Prince Andrew is seen as an icon, who could fascinate anyone with his debonair style and looks. The recognition accorded to him gives him an inflated opinion of himself. However, at a later stage, his finer side is revealed when he realizes that fame is short lived. His transition from a worldly to a spiritual life is marked by phases of inner turmoil and perplexity. His evolution as a refined character is another instance of the fact that human beings are subject to change and that one facet of a person's character need not sum up his entire personality.
Princess Mary who is portrayed as docile, quiet and obsequious turns out to be a woman of great strength and fortitude. Beneath the apparent fragile frame is a heart which is ablaze for God. Her faith in a loving and an understanding God, gives her the much needed solace.
The Functions of Characters - Use of Symbols
The characters serve as touch points for the author to develop the theme and give it a shape. A novel without characters would seem lifeless. In fact, the characters created by the author, Leo Tolstoy are so real and life-like that one can identify oneself closely with some of them. It is all about the reader himself - his various moods, his reactions to it and his ability to overcome hurdles in life. Besides, characterization, Tolstoy uses symbols to drive home his point.
Dual (Conflicting) Functions of Symbols
Table is a symbol which serves as a platform to voice opinions. It is a place of confrontation - where people can look each other in the eye and face reality head on. It is a also a place where pleasantries are exchanged and jokes shared. It is place where people congregate for food and find themselves in a state of relaxed togetherness. Table is place where characters in Leo Tolstoy's novel, War and Peace, exchange views and pass on opinions in balls and other get-togethers.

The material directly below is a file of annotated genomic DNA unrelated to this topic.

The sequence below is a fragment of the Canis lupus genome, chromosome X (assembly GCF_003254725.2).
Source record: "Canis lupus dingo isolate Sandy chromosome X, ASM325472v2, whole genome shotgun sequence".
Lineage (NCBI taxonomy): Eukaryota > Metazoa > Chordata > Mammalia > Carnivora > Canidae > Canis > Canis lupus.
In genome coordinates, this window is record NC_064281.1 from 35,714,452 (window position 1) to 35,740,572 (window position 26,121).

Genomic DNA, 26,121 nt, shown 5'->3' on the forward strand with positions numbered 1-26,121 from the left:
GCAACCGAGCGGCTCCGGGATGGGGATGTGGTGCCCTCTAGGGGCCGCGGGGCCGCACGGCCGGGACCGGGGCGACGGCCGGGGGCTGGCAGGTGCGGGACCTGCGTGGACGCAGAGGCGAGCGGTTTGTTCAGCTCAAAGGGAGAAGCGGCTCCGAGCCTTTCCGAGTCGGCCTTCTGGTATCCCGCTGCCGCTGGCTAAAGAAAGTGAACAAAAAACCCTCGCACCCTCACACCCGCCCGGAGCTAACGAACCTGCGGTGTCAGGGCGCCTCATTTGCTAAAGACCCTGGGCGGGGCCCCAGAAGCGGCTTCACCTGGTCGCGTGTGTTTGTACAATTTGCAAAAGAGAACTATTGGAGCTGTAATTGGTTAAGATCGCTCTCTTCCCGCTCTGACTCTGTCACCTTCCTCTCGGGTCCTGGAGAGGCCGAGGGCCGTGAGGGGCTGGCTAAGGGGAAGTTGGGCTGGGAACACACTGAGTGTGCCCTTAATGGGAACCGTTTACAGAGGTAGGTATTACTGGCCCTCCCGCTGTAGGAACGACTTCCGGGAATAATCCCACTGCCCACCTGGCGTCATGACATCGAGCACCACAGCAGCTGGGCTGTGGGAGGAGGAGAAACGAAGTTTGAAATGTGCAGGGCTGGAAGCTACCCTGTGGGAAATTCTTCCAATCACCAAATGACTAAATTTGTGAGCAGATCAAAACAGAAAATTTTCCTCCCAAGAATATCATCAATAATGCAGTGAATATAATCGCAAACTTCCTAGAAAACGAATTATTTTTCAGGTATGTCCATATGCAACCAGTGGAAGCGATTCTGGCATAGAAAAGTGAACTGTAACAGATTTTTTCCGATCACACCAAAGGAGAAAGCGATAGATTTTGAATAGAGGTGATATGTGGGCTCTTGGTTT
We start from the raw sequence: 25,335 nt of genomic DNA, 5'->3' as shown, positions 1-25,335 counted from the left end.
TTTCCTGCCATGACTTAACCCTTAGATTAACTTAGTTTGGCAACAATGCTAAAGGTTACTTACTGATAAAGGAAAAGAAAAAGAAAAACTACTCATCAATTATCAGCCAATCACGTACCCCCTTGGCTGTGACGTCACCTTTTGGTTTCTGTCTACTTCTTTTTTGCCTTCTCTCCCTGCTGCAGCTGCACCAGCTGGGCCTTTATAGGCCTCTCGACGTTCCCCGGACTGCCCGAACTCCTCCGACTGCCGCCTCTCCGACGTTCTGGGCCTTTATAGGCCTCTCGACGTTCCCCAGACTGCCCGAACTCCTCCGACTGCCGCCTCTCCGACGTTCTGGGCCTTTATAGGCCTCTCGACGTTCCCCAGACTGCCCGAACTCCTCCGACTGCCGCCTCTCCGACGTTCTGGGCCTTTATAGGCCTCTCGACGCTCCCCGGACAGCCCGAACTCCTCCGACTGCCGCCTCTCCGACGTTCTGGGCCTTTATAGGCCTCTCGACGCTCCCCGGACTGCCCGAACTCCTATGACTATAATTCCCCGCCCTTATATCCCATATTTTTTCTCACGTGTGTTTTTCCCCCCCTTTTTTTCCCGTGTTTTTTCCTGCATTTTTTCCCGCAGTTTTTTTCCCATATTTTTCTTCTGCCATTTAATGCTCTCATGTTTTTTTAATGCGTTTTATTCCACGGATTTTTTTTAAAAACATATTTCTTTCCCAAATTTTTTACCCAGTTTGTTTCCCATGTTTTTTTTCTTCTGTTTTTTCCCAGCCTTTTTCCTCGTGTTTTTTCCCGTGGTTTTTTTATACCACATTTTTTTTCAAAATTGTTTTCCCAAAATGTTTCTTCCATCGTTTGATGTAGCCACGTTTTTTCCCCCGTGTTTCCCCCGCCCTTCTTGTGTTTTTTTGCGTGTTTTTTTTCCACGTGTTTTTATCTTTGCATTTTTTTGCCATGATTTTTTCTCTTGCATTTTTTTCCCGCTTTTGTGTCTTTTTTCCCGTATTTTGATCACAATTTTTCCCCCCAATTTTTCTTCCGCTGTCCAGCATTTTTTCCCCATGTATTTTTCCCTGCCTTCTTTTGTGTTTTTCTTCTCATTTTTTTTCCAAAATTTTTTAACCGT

However, there are instances wherein table can also become a platform for bias and resentment. For instance, Pierre, who was actually the son of the wealthiest Count in Russian was "not accorded a welcome in keeping with his status". On the other hand, later in the story, Natasha's presence in the story makes everyone congregate to different tables, just to hear her sing. The rhythm of life slows down for a moment. If used profitably, table is a platform for strengthening bonds. In fact this is rather overtly expressed on many occasions during the course of the novel.
Role of Music
Music becomes a symbol for the expression of thoughts. Natasha's sweet melodies enthrall people both old and young alike. As they listen to Natasha, they feel themselves mellowing to a soft and tender rhythm of life. Prince Andrew may have been a tough commander on the war front but the musical notes in Natasha remind him of love, compassion and tenderness which was amiss in his life. Music, in Tolstoy's view, reached out to people more than words. Tolstoy himself loved gipsy music because it touched and changed lives, crude as it was. Incidentally, it is music which transforms Prince Andrew into a soft-spoken man on the battle-field, who could look at even his enemies with genuine compassion and love.
Imagery is another symbol that allows a person to gradually get in touch with the strengths and inner resources that have been hidden. The only thing for imagery to be successful is for one to become still and calm and then patient so that gradually the fog lifts to reveal what has always been there, but was simply hidden. In War and Peace, the protagonist Pierre finds solace and happiness in the country side. Imagery is a powerful tool to help a person create harmony and wholeness in his life.
The hoary frost and the scenic beauty of the countryside reflect the serenity and sobriety of values. This breathtaking scenery appeals to Pierre Bezhukhov as he catches a glimpse of the scene through the prison windows. Nature invites him to take a closer look at the creations of the world and leads him to ponder about the creator of the entire universe itself. Having realized that the entire universe is within the grasp of God, he senses that God is in control of his life. He just had to place implicit trust in a mighty God who was mindful of him.
This feeling is reflected in Prince Andrew as well but through a different metaphor. Prince Andrew sees the gnarled and venerable forest oak, which he thought was blasted and dead, has again put out tender young leaves to mingle indistinguishably with the quivering canopy of green in yet another spring.
Edward Crankshaw in his book, The Making of the Novelist, says, Prince Andrew is transported by this revelation and stirred to believe that after life, after all, still holds something for him. He goes on to say that he makes the readers see the colour and wonder of the physical world in an inimitable style far transcending even human comprehension and awareness.
Conflict of Good and Evil